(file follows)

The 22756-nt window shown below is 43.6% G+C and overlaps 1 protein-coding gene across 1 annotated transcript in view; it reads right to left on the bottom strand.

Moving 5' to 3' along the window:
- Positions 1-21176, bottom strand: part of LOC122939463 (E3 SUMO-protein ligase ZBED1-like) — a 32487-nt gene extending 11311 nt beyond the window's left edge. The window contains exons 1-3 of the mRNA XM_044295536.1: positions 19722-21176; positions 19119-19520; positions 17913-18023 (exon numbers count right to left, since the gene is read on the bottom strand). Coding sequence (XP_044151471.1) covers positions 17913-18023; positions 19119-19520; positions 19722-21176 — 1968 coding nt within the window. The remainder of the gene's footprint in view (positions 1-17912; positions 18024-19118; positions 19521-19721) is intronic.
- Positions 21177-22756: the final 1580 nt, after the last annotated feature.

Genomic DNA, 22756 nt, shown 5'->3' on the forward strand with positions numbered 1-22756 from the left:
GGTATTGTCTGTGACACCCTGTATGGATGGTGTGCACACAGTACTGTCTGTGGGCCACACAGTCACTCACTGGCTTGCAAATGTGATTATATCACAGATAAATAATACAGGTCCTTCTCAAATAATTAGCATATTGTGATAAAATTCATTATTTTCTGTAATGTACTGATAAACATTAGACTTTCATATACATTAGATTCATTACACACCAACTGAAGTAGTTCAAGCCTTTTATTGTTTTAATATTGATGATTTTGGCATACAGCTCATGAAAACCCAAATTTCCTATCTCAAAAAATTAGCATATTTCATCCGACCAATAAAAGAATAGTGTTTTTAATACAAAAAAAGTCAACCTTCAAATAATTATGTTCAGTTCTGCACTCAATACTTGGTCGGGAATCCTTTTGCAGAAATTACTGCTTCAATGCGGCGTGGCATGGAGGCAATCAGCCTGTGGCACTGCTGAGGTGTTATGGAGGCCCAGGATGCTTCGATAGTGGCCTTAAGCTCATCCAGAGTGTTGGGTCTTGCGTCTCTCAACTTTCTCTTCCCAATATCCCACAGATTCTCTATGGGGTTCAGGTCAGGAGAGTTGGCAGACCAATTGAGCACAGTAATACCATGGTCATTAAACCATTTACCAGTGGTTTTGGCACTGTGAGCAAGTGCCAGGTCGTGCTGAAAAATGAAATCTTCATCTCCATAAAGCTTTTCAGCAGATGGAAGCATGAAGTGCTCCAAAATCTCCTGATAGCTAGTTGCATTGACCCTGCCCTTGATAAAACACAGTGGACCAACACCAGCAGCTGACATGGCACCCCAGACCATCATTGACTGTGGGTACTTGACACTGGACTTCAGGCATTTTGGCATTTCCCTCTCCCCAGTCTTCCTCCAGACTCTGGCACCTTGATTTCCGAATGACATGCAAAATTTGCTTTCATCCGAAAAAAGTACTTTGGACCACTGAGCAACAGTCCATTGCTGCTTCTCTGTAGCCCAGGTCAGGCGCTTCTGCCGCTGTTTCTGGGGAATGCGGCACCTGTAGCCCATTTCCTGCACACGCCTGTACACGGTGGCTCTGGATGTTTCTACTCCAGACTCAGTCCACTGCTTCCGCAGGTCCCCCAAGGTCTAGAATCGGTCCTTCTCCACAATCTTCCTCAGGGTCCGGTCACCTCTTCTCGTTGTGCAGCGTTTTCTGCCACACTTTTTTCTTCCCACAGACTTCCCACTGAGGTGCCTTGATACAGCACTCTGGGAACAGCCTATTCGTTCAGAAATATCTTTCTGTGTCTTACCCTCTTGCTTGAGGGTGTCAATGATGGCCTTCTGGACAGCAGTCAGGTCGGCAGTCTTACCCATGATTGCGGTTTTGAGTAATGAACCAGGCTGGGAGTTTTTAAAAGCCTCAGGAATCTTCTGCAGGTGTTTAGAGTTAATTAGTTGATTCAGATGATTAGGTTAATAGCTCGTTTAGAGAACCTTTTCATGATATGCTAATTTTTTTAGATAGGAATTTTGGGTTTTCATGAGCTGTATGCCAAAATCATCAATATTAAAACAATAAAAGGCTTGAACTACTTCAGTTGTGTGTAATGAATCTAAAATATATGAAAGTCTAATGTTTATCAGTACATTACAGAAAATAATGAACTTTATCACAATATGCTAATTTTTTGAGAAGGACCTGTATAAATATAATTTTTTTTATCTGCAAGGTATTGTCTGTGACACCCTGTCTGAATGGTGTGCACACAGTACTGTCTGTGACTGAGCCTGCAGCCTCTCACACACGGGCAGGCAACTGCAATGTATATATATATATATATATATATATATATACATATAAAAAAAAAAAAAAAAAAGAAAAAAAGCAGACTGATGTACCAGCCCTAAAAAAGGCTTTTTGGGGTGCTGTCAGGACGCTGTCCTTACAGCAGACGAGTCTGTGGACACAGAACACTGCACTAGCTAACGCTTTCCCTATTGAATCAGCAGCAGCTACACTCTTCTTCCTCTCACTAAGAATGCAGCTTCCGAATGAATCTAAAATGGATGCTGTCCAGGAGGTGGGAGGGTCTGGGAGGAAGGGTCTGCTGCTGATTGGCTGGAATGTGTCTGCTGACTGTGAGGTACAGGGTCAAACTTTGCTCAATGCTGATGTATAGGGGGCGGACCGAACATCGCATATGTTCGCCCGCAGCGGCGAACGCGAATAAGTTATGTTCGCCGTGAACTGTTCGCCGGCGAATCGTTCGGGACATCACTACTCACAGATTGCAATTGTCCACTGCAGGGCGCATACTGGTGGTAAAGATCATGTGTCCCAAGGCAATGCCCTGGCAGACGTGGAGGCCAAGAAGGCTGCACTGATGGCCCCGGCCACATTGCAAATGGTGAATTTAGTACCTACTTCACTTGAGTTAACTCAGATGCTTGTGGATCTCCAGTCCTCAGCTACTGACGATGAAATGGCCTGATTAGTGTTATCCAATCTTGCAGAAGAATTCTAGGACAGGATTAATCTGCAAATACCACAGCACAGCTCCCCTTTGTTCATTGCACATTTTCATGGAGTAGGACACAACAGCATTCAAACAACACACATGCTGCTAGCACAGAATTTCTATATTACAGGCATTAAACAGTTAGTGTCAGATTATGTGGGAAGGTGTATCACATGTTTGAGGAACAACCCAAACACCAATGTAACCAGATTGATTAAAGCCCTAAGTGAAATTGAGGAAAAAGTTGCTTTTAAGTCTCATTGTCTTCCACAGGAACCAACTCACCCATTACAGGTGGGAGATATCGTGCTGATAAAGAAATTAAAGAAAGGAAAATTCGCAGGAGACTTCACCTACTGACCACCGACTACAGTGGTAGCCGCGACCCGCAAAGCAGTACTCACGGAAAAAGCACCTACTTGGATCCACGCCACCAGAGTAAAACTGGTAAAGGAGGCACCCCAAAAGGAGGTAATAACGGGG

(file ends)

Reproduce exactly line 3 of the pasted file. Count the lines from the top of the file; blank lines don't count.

- Positions 1-21176, bottom strand: part of LOC122939463 (E3 SUMO-protein ligase ZBED1-like) — a 32487-nt gene extending 11311 nt beyond the window's left edge. The window contains exons 1-3 of the mRNA XM_044295536.1: positions 19722-21176; positions 19119-19520; positions 17913-18023 (exon numbers count right to left, since the gene is read on the bottom strand). Coding sequence (XP_044151471.1) covers positions 17913-18023; positions 19119-19520; positions 19722-21176 — 1968 coding nt within the window. The remainder of the gene's footprint in view (positions 1-17912; positions 18024-19118; positions 19521-19721) is intronic.